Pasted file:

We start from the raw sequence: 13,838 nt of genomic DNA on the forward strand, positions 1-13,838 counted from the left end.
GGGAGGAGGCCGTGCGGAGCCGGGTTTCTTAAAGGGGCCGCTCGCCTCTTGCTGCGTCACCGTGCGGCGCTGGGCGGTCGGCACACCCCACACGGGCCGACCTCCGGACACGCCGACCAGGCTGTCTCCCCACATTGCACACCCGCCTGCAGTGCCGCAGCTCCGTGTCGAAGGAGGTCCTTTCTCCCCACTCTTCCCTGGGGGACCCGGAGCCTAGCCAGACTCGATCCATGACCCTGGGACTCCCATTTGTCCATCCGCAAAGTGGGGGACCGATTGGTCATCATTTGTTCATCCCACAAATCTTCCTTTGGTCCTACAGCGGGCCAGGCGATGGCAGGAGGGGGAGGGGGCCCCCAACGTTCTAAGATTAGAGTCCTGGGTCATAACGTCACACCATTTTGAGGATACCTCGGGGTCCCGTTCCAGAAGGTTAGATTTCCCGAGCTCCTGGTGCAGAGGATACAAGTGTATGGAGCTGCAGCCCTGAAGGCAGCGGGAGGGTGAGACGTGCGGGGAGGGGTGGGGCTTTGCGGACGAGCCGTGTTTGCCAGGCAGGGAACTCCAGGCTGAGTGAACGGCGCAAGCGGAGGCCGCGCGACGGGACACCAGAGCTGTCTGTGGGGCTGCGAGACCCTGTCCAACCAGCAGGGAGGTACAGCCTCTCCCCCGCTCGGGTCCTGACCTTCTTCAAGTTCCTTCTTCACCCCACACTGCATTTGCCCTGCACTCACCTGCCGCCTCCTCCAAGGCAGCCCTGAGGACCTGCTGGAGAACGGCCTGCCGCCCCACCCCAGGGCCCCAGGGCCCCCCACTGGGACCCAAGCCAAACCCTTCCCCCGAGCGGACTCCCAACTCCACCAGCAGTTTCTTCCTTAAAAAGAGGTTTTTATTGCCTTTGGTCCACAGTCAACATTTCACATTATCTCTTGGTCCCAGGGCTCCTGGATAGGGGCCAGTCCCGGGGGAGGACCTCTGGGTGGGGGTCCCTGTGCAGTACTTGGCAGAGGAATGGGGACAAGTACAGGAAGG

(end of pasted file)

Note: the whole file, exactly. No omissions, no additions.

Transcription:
We start from the raw sequence: 13,838 nt of genomic DNA on the forward strand, positions 1-13,838 counted from the left end.
GGGAGGAGGCCGTGCGGAGCCGGGTTTCTTAAAGGGGCCGCTCGCCTCTTGCTGCGTCACCGTGCGGCGCTGGGCGGTCGGCACACCCCACACGGGCCGACCTCCGGACACGCCGACCAGGCTGTCTCCCCACATTGCACACCCGCCTGCAGTGCCGCAGCTCCGTGTCGAAGGAGGTCCTTTCTCCCCACTCTTCCCTGGGGGACCCGGAGCCTAGCCAGACTCGATCCATGACCCTGGGACTCCCATTTGTCCATCCGCAAAGTGGGGGACCGATTGGTCATCATTTGTTCATCCCACAAATCTTCCTTTGGTCCTACAGCGGGCCAGGCGATGGCAGGAGGGGGAGGGGGCCCCCAACGTTCTAAGATTAGAGTCCTGGGTCATAACGTCACACCATTTTGAGGATACCTCGGGGTCCCGTTCCAGAAGGTTAGATTTCCCGAGCTCCTGGTGCAGAGGATACAAGTGTATGGAGCTGCAGCCCTGAAGGCAGCGGGAGGGTGAGACGTGCGGGGAGGGGTGGGGCTTTGCGGACGAGCCGTGTTTGCCAGGCAGGGAACTCCAGGCTGAGTGAACGGCGCAAGCGGAGGCCGCGCGACGGGACACCAGAGCTGTCTGTGGGGCTGCGAGACCCTGTCCAACCAGCAGGGAGGTACAGCCTCTCCCCCGCTCGGGTCCTGACCTTCTTCAAGTTCCTTCTTCACCCCACACTGCATTTGCCCTGCACTCACCTGCCGCCTCCTCCAAGGCAGCCCTGAGGACCTGCTGGAGAACGGCCTGCCGCCCCACCCCAGGGCCCCAGGGCCCCCCACTGGGACCCAAGCCAAACCCTTCCCCCGAGCGGACTCCCAACTCCACCAGCAGTTTCTTCCTTAAAAAGAGGTTTTTATTGCCTTTGGTCCACAGTCAACATTTCACATTATCTCTTGGTCCCAGGGCTCCTGGATAGGGGCCAGTCCCGGGGGAGGACCTCTGGGTGGGGGTCCCTGTGCAGTACTTGGCAGAGGAATGGGGACAAGTACAGGAAGG